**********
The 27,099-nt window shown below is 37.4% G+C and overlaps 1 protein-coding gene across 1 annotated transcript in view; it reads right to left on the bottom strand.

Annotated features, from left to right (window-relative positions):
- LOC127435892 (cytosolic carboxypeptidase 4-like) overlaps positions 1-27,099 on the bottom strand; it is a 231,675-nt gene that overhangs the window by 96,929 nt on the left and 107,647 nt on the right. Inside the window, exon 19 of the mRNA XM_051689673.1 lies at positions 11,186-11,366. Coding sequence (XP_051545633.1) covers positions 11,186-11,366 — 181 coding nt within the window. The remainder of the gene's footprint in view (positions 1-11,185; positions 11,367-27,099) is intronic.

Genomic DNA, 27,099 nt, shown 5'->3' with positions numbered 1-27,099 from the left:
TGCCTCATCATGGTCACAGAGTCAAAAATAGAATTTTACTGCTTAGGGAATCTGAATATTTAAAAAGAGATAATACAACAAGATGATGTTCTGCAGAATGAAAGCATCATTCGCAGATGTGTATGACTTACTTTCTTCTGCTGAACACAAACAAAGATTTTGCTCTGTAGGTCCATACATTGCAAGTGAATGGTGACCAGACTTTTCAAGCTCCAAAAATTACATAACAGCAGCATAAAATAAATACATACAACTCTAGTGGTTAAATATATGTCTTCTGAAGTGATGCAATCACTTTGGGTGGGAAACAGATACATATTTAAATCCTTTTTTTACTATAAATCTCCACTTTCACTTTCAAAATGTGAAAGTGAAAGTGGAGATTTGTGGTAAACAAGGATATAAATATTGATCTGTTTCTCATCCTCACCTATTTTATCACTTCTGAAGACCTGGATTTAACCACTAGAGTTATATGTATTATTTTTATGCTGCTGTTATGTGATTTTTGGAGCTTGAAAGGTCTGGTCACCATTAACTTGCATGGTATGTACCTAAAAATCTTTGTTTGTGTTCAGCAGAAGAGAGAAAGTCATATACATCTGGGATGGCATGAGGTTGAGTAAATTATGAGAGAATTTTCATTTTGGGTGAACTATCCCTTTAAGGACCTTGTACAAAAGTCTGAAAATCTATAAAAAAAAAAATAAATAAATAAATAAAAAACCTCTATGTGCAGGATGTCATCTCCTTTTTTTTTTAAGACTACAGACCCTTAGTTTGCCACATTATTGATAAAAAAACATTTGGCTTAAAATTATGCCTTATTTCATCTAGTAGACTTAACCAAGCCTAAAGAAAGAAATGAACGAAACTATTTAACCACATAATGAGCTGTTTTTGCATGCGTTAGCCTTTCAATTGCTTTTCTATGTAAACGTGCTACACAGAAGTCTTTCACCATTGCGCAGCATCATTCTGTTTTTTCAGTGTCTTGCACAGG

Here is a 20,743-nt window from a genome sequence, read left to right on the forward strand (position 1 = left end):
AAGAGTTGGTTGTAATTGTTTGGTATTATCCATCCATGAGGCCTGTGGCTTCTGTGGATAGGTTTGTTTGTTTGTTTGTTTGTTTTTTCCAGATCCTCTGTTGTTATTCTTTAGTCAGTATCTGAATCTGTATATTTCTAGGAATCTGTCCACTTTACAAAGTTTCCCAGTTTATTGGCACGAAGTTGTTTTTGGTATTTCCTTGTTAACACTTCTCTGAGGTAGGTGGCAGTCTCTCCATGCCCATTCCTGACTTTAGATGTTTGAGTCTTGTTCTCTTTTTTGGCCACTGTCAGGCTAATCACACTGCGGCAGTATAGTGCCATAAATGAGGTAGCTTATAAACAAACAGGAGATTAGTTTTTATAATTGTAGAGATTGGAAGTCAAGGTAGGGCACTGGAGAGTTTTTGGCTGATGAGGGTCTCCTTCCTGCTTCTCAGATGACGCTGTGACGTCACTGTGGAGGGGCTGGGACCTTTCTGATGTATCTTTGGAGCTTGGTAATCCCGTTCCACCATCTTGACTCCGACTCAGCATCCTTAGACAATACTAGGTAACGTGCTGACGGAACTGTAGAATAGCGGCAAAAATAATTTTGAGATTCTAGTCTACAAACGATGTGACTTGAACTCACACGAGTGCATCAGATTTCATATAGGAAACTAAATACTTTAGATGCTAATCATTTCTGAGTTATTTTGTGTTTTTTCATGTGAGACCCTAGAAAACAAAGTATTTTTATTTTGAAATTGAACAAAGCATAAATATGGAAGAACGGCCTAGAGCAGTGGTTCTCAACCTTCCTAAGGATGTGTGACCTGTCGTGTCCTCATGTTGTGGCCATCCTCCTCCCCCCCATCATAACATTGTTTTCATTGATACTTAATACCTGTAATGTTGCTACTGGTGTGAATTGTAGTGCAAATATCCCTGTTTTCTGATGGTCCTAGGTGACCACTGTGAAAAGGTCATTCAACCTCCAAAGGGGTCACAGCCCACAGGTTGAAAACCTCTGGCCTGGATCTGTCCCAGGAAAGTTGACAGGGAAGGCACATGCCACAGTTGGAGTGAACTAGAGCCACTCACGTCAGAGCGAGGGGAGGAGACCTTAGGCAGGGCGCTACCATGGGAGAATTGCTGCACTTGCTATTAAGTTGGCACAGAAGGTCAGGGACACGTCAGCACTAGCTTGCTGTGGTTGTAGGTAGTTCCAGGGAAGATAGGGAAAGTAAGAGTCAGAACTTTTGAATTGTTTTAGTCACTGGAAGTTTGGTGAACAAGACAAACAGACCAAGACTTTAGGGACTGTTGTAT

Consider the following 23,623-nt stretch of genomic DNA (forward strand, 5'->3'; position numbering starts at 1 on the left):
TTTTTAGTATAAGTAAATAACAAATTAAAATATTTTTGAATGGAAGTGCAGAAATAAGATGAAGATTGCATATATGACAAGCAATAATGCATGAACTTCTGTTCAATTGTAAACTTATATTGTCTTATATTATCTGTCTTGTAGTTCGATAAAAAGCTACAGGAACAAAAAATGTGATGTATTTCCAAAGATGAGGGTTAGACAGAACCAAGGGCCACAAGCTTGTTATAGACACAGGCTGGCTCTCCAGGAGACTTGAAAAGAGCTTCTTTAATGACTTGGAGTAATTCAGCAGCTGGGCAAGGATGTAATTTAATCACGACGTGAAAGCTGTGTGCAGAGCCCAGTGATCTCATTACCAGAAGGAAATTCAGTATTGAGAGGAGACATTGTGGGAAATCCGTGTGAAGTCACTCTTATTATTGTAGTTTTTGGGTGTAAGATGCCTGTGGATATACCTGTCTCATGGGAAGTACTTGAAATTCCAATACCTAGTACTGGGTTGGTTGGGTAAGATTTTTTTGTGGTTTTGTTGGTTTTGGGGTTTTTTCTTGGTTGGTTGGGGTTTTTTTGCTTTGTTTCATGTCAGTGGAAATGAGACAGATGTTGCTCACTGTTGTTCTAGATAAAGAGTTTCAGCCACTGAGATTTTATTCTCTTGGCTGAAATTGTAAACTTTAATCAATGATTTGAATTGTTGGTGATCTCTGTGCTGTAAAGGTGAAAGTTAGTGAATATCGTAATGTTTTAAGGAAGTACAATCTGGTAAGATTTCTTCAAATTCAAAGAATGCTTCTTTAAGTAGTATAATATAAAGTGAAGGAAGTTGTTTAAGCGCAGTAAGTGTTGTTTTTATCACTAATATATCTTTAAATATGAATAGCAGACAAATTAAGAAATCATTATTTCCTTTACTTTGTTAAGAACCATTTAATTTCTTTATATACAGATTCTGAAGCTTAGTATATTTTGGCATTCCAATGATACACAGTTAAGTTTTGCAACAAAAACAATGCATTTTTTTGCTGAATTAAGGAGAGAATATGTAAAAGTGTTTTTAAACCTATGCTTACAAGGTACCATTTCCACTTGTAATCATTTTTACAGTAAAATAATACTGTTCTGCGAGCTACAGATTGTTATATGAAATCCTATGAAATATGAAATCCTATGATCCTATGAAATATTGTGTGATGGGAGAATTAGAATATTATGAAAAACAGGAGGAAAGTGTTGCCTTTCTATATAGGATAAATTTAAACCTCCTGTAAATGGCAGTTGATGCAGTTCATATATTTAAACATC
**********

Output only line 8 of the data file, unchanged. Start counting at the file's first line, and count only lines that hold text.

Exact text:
Consider the following 23,623-nt stretch of genomic DNA (forward strand, 5'->3'; position numbering starts at 1 on the left):